Alternatively, carrier gas can be supplied directly from an infrared absorber source 124 or an inert gas source 126, as appropriate. The oxidizing agent is supplied from source 128, which can be a gas cylinder. The gases from the vanadium precursor source 120 are mixed with gases from oxidizing agent source 128, infrared absorber source 124 and inert gas source 126 by combining the gases in a single portion of tubing 130. The gases are combined a sufficient distance from the reaction chamber 104 such that the gases become well mixed prior to their entrance into the reaction chamber 104. The combined gas in tube 130 passes through a duct 132 into rectangular channel 134, which forms part of an injection nozzle for directing reactants into the reaction chamber.
Flow from sources 122, 124, 126 and 128 are preferably independently controlled by mass flow controllers 136. Mass flow controllers 136 preferably provide a controlled flow rate from each respective source. Suitable mass flow controllers include, for example, Edwards Mass Flow Controller, Model 825 series, from Edwards High Vacuum International, Wilmington, Mass.
Inert gas source 138 is also connected to a inert gas duct 140, which flows into annular channel 142. A mass flow controller 144 regulates the flow of inert gas into inert gas duct 140. Inert gas source 126 can also function as inert gas source for duct 140, if desired.
The reaction chamber 104 includes a main chamber 200. Reactant supply system 102 connects to the main chamber 200 at injection nozzle 202. The end of injection nozzle 202 has an annular opening 204 for the passage of inert shielding gas and a rectangular slit 206 for the passage of reactant gases to form a molecular stream in the reaction chamber. Annular opening 204 has an diameter of about 1.5 inches and a width along the radial direction of about 1/16 in. The flow of shielding gas through annular opening 204 helps to prevent the spread of the reactant gases and product particles throughout reaction chamber 104.
Tubular sections 208, 210 are located on either side of injection nozzle 202. Tubular sections 208, 210 include ZnSe windows 212, 214, respectively. Windows 212, 214 are about 1 inch in diameter. Windows 212, 214 are preferably plano-focusing lenses with a focal length equal to the distance between the center of the chamber to the surface of the lens to focus the beam to a point just below the center of the nozzle opening. Windows 212, 214 preferably have an antireflective coating. Appropriate ZnSe lenses are available from Janos Technology, Townshend, Vt. Tubular sections 208, 210 provide for the displacement of windows 212, 214 away from main chamber 200 such that windows 212, 214 are less likely to be contaminated by reactants or products. Window 212, 214 are displaced, for example, about 3 cm from the edge of the main chamber 200.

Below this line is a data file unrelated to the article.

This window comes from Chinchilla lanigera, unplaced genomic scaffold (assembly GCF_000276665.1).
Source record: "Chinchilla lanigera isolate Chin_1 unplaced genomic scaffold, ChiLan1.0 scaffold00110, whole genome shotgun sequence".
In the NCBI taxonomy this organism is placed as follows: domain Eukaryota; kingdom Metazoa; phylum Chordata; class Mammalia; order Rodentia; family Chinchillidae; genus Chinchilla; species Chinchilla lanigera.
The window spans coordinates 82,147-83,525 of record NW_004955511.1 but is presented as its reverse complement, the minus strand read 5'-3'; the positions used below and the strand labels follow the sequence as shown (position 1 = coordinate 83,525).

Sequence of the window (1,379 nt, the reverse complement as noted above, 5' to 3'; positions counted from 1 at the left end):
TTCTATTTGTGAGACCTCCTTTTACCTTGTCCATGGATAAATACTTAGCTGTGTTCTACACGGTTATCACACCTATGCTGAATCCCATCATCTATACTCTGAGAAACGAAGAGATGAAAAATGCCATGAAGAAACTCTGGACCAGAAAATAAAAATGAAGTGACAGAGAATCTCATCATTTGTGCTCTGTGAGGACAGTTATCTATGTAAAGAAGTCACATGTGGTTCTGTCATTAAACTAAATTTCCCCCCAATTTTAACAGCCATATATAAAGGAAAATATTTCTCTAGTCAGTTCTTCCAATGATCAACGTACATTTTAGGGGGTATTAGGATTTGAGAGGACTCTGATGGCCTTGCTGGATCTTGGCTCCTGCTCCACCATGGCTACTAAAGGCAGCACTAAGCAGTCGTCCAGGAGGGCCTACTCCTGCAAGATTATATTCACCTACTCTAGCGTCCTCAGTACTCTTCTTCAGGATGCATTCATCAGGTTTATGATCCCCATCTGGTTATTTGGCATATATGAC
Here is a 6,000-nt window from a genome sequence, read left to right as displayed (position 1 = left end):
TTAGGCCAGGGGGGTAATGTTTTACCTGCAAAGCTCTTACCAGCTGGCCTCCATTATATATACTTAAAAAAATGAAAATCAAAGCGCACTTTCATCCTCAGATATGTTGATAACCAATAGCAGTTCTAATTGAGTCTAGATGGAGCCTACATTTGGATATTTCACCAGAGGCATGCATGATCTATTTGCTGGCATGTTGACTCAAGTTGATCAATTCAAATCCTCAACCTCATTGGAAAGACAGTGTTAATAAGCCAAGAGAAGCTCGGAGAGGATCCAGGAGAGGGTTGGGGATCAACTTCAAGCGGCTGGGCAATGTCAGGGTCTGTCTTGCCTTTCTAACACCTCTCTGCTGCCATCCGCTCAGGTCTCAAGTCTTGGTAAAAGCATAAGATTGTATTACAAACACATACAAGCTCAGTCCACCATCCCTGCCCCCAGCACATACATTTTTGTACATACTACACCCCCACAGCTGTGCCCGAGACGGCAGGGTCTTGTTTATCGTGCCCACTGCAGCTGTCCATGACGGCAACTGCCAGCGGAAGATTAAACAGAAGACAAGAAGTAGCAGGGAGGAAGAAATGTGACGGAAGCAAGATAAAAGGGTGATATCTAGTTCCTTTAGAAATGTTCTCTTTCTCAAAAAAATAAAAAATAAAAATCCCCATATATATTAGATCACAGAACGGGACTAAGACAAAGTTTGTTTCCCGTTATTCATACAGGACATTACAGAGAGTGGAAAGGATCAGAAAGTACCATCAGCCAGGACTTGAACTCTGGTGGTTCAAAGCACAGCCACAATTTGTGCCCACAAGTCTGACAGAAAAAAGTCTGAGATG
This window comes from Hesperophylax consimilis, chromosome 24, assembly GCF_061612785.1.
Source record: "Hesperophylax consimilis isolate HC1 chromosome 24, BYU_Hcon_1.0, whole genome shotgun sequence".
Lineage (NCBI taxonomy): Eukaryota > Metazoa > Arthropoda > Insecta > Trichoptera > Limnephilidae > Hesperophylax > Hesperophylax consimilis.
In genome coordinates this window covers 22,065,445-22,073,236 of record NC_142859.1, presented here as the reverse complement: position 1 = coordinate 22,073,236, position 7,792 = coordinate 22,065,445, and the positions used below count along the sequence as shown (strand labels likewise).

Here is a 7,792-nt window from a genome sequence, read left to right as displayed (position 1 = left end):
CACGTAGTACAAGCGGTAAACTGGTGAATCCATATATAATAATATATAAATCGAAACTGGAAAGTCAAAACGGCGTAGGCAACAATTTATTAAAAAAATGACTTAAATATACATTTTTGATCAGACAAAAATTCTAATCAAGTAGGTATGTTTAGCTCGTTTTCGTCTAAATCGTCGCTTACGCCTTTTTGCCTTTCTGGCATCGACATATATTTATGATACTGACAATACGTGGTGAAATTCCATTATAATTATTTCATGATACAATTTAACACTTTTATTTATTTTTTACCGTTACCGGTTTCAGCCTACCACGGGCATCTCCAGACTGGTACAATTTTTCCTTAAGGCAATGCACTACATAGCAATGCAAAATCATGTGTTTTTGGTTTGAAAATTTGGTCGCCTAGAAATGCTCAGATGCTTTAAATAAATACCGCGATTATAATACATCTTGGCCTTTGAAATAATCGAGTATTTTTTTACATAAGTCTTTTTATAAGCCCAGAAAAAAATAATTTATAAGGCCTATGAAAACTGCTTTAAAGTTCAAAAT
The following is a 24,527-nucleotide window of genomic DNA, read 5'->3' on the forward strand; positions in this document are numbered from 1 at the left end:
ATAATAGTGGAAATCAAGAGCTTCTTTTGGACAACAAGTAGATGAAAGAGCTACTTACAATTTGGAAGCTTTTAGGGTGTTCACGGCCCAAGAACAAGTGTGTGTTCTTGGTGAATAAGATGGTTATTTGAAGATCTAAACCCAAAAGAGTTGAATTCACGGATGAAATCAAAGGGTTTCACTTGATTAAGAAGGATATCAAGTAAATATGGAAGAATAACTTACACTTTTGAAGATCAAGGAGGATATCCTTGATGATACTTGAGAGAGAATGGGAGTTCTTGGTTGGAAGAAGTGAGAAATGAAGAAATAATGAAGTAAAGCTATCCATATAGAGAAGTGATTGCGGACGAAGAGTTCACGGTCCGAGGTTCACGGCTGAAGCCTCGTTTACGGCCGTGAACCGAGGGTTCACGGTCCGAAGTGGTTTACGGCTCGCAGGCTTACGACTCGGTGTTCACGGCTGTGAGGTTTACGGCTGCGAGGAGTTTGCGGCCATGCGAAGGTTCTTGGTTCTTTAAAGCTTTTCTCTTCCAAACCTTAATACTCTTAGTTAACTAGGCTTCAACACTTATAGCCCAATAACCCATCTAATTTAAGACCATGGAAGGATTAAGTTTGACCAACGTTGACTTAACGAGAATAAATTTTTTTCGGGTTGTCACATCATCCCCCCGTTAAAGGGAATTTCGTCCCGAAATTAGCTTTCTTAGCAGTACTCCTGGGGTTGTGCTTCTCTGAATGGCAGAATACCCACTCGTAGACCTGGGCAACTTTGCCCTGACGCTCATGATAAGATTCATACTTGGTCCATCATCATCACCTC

Windows 212, 214 are sealed with a rubber o-ring to tubular sections 208, 210 to prevent the flow of ambient air into reaction chamber 104. Tubular inlets 216, 218 provide for the flow of shielding gas into tubular sections 208, 210 to reduce the contamination of windows 212, 214. Tubular inlets 216, 218 are connected to inert gas source 124 or to a separate inert gas source. In either case, flow to inlets 216, 218 preferably is controlled by a mass flow controller 220.
Laser 108 is aligned to generate a laser beam 222 that enters window 212 and exits window 214. Windows 212, 214 define a laser light path through main chamber 200 intersecting the flow of reactants at reaction zone 224. After exiting window 214, laser beam 222 strikes power meter 226, which also acts as a beam dump. An appropriate power meter is available from Coherent Inc., Santa Clara, Calif. Laser 108 can be replaced with an intense conventional light source such as an arc lamp. Preferably, laser 108 is an infrared laser, especially a CW CO2 laser such as an 1800 watt maximum power output laser available from PRC Corp., Landing, N.J. or a Coherent® model 525 (Coherent Inc., Santa Clara, Calif.) with a maximum power output of 375 watts.
Reactants passing through slit 206 in injection nozzle 202 initiate a molecular stream. The molecular stream passes through reaction zone 224, where reaction involving the vanadium precursor takes place. Heating of the gases in reaction zone 224 is extremely rapid, roughly on the order of 105° C./sec depending on the specific conditions. The reaction is rapidly quenched upon leaving reaction zone 224, and nanoparticles 228 are formed in the molecular stream. The nonequilibrium nature of the process allows for the production of nanoparticles with a highly uniform size distribution and structural homogeneity.